Shopping the Sunday Souk in Sidi Ifni, Morocco

We left the van and went to the Sunday Souk in Sidi Ifni (try saying that three times fast!). The souk is a big marketplace, which boasts vendors from near and far, selling all sorts of things. There are so many stalls, and each one is very specialized; there’s the veggie guy, the olive guy, the spice guy, the clothes guy, the miscellaneous kitchenware guy, the jewellery guy… We prepared ourselves for many stops on this grocery shop.

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We stopped at a veggie man and began! The vendor handed us a plastic bin. The idea is that you fill the bin, then you pay by weight of everything together. Cool! We bought 2 potatoes, 3 zucchini, 4 beets, 2 tomatoes, and 3 carrots. Phew! Veggies, done! We continued our walk. We found a chicken man, and figured we would find eggs here, but realized that the chicken man only sells chicken — you choose one from the pen of live chickens, he weighs it, and then takes it behinda tarp, kills it, and prepares it for you. Huh. We didn’t buy any chicken today. We DID however find a fruit guy at the neighbouring stall! We bought 1 mango, 3 oranges, 4 kiwis, and 3 avocados. We walked on and found an olive guy. I like the olive guy because he lets you, nay, encourages you to taste all the different varieties of olives. We did! And we bought 250g of a beautiful preserved lemon and parsley marinated green olive, and 250g of crazy flavourful, and shrivelled up black olives.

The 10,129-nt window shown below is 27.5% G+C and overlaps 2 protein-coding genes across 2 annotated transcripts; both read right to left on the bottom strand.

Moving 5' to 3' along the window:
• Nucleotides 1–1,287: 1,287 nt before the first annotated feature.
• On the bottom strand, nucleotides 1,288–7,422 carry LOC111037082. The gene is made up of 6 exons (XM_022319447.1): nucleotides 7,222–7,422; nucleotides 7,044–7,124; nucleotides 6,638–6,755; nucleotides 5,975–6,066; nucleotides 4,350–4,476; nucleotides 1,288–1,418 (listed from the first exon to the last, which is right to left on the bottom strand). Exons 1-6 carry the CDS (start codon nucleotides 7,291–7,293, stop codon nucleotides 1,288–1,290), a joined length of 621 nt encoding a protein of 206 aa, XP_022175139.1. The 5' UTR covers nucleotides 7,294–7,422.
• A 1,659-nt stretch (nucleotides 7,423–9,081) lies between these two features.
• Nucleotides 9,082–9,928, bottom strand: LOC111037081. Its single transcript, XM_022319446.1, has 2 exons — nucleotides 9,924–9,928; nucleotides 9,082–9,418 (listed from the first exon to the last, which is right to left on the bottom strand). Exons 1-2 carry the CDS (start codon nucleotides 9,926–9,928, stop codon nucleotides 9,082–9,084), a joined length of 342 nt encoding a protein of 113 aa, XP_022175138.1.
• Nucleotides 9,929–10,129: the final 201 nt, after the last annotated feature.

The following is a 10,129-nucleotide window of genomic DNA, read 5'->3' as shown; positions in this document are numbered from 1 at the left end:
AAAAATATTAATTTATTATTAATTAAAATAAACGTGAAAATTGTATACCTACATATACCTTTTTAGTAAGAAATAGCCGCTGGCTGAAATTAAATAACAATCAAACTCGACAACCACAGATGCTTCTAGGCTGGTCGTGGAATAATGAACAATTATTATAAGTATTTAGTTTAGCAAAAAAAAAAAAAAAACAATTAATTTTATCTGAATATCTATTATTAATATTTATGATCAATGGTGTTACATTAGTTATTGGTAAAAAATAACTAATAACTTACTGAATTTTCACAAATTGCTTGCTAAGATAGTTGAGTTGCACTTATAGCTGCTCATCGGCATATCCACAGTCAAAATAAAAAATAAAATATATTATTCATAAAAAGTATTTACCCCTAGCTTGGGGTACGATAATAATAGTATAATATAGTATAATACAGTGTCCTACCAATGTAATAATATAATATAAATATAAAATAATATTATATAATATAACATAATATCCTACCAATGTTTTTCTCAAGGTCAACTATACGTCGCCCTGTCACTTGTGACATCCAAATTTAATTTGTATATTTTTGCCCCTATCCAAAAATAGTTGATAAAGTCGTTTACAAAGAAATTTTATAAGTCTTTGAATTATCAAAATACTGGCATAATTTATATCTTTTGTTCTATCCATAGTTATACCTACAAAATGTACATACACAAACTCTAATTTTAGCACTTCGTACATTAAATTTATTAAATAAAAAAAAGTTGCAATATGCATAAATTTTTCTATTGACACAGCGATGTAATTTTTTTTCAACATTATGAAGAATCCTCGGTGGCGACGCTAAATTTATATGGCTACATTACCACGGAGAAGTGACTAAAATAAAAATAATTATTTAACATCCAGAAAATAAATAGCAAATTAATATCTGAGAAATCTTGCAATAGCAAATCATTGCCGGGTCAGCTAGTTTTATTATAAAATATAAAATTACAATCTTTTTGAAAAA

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Next stop: the spice man. The spice man sells many spices in many forms. For example, here you can buy turmeric roots, turmeric seeds, or ground turmeric. Here, you can buy full henna leaves, henna seeds, ground henna, or henna paste. Here, you can also buy garlic bulbs! We bought 3. Then, we finally found the egg guy — that’s all he sells — and bought 12 beautiful fresh eggs.

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We found a banana man, who sells bananas by the kilo. In order to make up a kilo, we had to buy 10 bananas. They aren’t big, but 10 seems like an awful lot of bananas for two people. We walked past the preserves guy and he let us try some Moroccan figs, and natural almonds. Oh man, we just had to buy some! They sure are good salesmen at this souk. We walked past another spice man, and asked if he sold salt. A man buying spices told us we would be better off just going to a grocery store and buying a bag of saltfor 10dh. We thanked him for the advice and chatted with him a bit. He is Berber, from the mountains, and comes in every week for the souk with his friend. He insisted we come to their table. We did. His friend, an old, weathered mountain man, makes rings out of Euro coins and cedar wood. They were stunning pieces of jewellery. We asked how long it takes to drive in from the mountains. The men laughed. “It takes one day on the camel…”We laughed too. We explained to the old man we did not want to buy anything. He assured us that he was just happy to have met us, two young Canadians. He thanked us for saying hello and gave us a gracious welcome to Morocco.

I took to my spreadsheet, the beautiful one I made to keep track of our day-to-day spending (I call myself a highly organized cheapskate), input all the spending we did at the souk today, and took a look at the total. We spent 47dh, which is about €4.19, which is about $6.34 CAD. For all those veggies, fruits, eggs, and preserves, not to mention a kilo of bananas. My goodness. I do LOVE the Sunday souk!

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Update: We ate the entire kilo of bananas in three days.


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